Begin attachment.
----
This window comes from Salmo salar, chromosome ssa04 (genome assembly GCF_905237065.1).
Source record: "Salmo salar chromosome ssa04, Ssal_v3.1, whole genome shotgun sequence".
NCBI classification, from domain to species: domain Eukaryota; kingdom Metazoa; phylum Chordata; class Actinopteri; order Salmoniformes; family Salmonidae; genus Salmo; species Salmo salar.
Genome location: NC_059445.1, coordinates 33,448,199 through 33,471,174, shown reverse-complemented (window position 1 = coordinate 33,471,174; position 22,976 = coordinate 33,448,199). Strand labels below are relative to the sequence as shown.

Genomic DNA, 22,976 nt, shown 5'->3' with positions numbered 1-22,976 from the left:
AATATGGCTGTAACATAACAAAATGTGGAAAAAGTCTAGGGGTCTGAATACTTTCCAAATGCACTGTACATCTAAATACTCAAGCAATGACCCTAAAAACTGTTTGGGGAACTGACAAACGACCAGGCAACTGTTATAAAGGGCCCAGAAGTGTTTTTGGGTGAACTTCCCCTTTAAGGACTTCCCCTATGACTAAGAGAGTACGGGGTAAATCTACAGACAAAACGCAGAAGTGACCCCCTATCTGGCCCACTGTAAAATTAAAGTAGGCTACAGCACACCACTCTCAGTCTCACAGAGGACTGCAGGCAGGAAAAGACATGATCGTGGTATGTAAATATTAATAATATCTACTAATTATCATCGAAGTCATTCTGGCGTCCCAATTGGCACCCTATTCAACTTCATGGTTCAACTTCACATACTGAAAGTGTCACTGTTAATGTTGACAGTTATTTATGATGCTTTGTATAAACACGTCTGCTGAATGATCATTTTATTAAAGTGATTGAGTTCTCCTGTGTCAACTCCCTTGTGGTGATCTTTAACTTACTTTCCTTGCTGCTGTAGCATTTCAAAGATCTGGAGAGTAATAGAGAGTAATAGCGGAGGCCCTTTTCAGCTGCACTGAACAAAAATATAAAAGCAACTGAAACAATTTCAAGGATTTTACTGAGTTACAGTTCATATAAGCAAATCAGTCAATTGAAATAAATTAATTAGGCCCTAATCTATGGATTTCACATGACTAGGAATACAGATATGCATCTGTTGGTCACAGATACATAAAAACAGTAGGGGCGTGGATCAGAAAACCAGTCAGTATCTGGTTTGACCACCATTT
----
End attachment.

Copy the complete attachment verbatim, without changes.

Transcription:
This window comes from Salmo salar, chromosome ssa04 (genome assembly GCF_905237065.1).
Source record: "Salmo salar chromosome ssa04, Ssal_v3.1, whole genome shotgun sequence".
NCBI classification, from domain to species: domain Eukaryota; kingdom Metazoa; phylum Chordata; class Actinopteri; order Salmoniformes; family Salmonidae; genus Salmo; species Salmo salar.
Genome location: NC_059445.1, coordinates 33,448,199 through 33,471,174, shown reverse-complemented (window position 1 = coordinate 33,471,174; position 22,976 = coordinate 33,448,199). Strand labels below are relative to the sequence as shown.

Genomic DNA, 22,976 nt, shown 5'->3' with positions numbered 1-22,976 from the left:
AATATGGCTGTAACATAACAAAATGTGGAAAAAGTCTAGGGGTCTGAATACTTTCCAAATGCACTGTACATCTAAATACTCAAGCAATGACCCTAAAAACTGTTTGGGGAACTGACAAACGACCAGGCAACTGTTATAAAGGGCCCAGAAGTGTTTTTGGGTGAACTTCCCCTTTAAGGACTTCCCCTATGACTAAGAGAGTACGGGGTAAATCTACAGACAAAACGCAGAAGTGACCCCCTATCTGGCCCACTGTAAAATTAAAGTAGGCTACAGCACACCACTCTCAGTCTCACAGAGGACTGCAGGCAGGAAAAGACATGATCGTGGTATGTAAATATTAATAATATCTACTAATTATCATCGAAGTCATTCTGGCGTCCCAATTGGCACCCTATTCAACTTCATGGTTCAACTTCACATACTGAAAGTGTCACTGTTAATGTTGACAGTTATTTATGATGCTTTGTATAAACACGTCTGCTGAATGATCATTTTATTAAAGTGATTGAGTTCTCCTGTGTCAACTCCCTTGTGGTGATCTTTAACTTACTTTCCTTGCTGCTGTAGCATTTCAAAGATCTGGAGAGTAATAGAGAGTAATAGCGGAGGCCCTTTTCAGCTGCACTGAACAAAAATATAAAAGCAACTGAAACAATTTCAAGGATTTTACTGAGTTACAGTTCATATAAGCAAATCAGTCAATTGAAATAAATTAATTAGGCCCTAATCTATGGATTTCACATGACTAGGAATACAGATATGCATCTGTTGGTCACAGATACATAAAAACAGTAGGGGCGTGGATCAGAAAACCAGTCAGTATCTGGTTTGACCACCATTT